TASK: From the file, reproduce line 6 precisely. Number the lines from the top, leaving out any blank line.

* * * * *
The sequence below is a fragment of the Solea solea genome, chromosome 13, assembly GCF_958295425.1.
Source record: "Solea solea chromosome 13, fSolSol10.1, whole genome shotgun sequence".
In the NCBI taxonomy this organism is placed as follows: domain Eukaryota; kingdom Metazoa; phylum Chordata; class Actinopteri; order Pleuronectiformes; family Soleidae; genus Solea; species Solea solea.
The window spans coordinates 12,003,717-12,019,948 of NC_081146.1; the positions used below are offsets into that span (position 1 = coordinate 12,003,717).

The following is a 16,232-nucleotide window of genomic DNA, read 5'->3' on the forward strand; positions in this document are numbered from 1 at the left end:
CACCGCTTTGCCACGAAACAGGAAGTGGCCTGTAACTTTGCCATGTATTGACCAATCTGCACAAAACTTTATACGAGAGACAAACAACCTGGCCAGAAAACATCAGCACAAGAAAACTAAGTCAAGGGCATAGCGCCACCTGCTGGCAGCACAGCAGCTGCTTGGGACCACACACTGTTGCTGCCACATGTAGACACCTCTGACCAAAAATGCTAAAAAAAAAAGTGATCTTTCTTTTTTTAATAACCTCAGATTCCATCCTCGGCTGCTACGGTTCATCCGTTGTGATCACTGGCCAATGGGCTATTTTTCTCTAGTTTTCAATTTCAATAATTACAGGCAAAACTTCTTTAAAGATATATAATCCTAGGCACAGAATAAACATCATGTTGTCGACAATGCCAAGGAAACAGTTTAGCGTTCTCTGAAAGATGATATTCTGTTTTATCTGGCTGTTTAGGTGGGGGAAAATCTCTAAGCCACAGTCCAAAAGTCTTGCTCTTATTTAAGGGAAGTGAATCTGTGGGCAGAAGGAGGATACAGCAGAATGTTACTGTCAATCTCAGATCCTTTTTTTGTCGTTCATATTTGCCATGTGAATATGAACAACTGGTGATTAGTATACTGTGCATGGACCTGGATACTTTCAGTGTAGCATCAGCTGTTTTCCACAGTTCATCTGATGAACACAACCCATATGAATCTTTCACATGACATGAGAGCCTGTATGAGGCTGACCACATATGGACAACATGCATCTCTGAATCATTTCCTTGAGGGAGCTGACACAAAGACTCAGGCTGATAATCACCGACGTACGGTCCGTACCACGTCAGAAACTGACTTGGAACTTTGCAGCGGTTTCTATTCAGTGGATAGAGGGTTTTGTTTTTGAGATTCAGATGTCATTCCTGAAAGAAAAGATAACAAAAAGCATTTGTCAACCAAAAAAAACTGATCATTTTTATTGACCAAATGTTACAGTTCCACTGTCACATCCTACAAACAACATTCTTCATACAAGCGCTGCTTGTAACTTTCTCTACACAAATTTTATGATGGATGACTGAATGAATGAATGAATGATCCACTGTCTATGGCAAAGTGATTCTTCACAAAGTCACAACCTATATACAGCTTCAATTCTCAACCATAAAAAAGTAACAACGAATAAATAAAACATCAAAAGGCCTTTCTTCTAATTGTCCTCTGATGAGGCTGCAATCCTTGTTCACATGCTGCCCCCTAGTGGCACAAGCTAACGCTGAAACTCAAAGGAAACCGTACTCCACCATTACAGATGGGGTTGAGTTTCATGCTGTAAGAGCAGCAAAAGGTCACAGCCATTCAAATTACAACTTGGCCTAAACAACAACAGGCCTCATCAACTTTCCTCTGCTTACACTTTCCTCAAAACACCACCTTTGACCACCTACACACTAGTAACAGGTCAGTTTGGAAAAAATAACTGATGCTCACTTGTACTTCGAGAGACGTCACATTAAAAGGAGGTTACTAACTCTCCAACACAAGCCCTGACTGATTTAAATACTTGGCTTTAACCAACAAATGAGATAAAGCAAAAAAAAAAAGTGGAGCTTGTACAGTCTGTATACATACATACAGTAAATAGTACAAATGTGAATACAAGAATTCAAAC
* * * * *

CACCGCTTTGCCACGAAACAGGAAGTGGCCTGTAACTTTGCCATGTATTGACCAATCTGCACAAAACTTTATACGAGAGACAAACAACCTGGCCAGAAAACATCAGCACAAGAAAACTAAGTCAAGGGCATAGCGCCACCTGCTGGCAGCACAGCAGCTGCTTGGGACCACACACTGTTGCTGCCACATGTAGACACCTCTGACCAAAAATGCTAAAAAAAAAAGTGATCTTTCTTTTTTTAATAACCTCAGATTCCATCCTCGGCTGCTACGGTTCATCCGTTGTGATCACTGGCCAATGGGCTATTTTTCTCTAGTTTTCAATTTCAATAATTACAGGCAAAACTTCTTTAAAGATATATAATCCTAGGCACAGAATAAACATCATGTTGTCGACAATGCCAAGGAAACAGTTTAGCGTTCTCTGAAAGATGATATTCTGTTTTATCTGGCTGTTTAGGTGGGGGAAAATCTCTAAGCCACAGTCCAAAAGTCTTGCTCTTATTTAAGGGAAGTGAATCTGTGGGCAGAAGGAGGATACAGCAGAATGTTACTGTCAATCTCAGATCCTTTTTTTGTCGTTCATATTTGCCATGTGAATATGAACAACTGGTGATTAGTATACTGTGCATGGACCTGGATACTTTCAGTGTAGCATCAGCTGTTTTCCACAGTTCATCTGATGAACACAACCCATATGAATCTTTCACATGACATGAGAGCCTGTATGAGGCTGACCACATATGGACAACATGCATCTCTGAATCATTTCCTTGAGGGAGCTGACACAAAGACTCAGGCTGATAATCACCGACGTACGGTCCGTACCACGTCAGAAACTGACTTGGAACTTTGCAGCGGTTTCTATTCAGTGGATAGAGGGTTTTGTTTTTGAGATTCAGATGTCATTCCTGAAAGAAAAGATAACAAAAAGCATTTGTCAACCAAAAAAAACTGATCATTTTTATTGACCAAATGTTACAGTTCCACTGTCACATCCTACAAACAACATTCTTCATACAAGCGCTGCTTGTAACTTTCTCTACACAAATTTTATGATGGATGACTGAATGAATGAATGAATGATCCACTGTCTATGGCAAAGTGATTCTTCACAAAGTCACAACCTATATACAGCTTCAATTCTCAACCATAAAAAAGTAACAACGAATAAATAAAACATCAAAAGGCCTTTCTTCTAATTGTCCTCTGATGAGGCTGCAATCCTTGTTCACATGCTGCCCCCTAGTGGCACAAGCTAACGCTGAAACTCAAAGGAAACCGTACTCCACCATTACAGATGGGGTTGAGTTTCATGCTGTAAGAGCAGCAAAAGGTCACAGCCATTCAAATTACAACTTGGCCTAAACAACAACAGGCCTCATCAACTTTCCTCTGCTTACACTTTCCTCAAAACACCACCTTTGACCACCTACACACTAGTAACAGGTCAGTTTGGAAAAAATAACTGATGCTCACTTGTACTTCGAGAGACGTCACATTAAAAGGAGGTTACTAACTCTCCAACACAAGCCCTGACTGATTTAAATACTTGGCTTTAACCAACAAATGAGATAAAGCAAAAAAAAAAAGTGGAGCTTGTACAGTCTGTATACATACATACAGTAAATAGTACAAATGTGAATACAAGAATTCAAAC